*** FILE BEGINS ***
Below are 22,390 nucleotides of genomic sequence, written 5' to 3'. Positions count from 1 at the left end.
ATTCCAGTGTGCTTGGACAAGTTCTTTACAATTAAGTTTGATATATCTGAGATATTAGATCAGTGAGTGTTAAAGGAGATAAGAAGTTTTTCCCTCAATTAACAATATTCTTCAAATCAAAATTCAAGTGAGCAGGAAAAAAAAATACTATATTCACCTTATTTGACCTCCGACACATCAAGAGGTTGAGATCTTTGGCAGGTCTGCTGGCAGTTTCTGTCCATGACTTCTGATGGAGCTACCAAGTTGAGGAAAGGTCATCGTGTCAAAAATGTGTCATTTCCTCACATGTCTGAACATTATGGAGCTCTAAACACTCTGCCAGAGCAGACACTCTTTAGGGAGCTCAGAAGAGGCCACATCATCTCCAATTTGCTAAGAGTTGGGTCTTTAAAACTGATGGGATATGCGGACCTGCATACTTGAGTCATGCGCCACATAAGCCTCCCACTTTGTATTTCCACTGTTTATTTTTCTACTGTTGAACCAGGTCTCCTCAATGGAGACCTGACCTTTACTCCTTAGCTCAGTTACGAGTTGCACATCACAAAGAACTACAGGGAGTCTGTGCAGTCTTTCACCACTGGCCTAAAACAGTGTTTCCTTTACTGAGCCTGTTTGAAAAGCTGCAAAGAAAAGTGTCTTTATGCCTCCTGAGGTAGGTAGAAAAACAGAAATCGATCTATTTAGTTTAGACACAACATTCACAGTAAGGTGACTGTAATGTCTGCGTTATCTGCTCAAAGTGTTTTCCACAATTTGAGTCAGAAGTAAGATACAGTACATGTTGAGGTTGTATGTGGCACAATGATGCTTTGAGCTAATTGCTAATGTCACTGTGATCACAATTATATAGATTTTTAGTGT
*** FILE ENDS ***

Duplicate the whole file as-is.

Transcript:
Below are 22,390 nucleotides of genomic sequence, written 5' to 3'. Positions count from 1 at the left end.
ATTCCAGTGTGCTTGGACAAGTTCTTTACAATTAAGTTTGATATATCTGAGATATTAGATCAGTGAGTGTTAAAGGAGATAAGAAGTTTTTCCCTCAATTAACAATATTCTTCAAATCAAAATTCAAGTGAGCAGGAAAAAAAAATACTATATTCACCTTATTTGACCTCCGACACATCAAGAGGTTGAGATCTTTGGCAGGTCTGCTGGCAGTTTCTGTCCATGACTTCTGATGGAGCTACCAAGTTGAGGAAAGGTCATCGTGTCAAAAATGTGTCATTTCCTCACATGTCTGAACATTATGGAGCTCTAAACACTCTGCCAGAGCAGACACTCTTTAGGGAGCTCAGAAGAGGCCACATCATCTCCAATTTGCTAAGAGTTGGGTCTTTAAAACTGATGGGATATGCGGACCTGCATACTTGAGTCATGCGCCACATAAGCCTCCCACTTTGTATTTCCACTGTTTATTTTTCTACTGTTGAACCAGGTCTCCTCAATGGAGACCTGACCTTTACTCCTTAGCTCAGTTACGAGTTGCACATCACAAAGAACTACAGGGAGTCTGTGCAGTCTTTCACCACTGGCCTAAAACAGTGTTTCCTTTACTGAGCCTGTTTGAAAAGCTGCAAAGAAAAGTGTCTTTATGCCTCCTGAGGTAGGTAGAAAAACAGAAATCGATCTATTTAGTTTAGACACAACATTCACAGTAAGGTGACTGTAATGTCTGCGTTATCTGCTCAAAGTGTTTTCCACAATTTGAGTCAGAAGTAAGATACAGTACATGTTGAGGTTGTATGTGGCACAATGATGCTTTGAGCTAATTGCTAATGTCACTGTGATCACAATTATATAGATTTTTAGTGT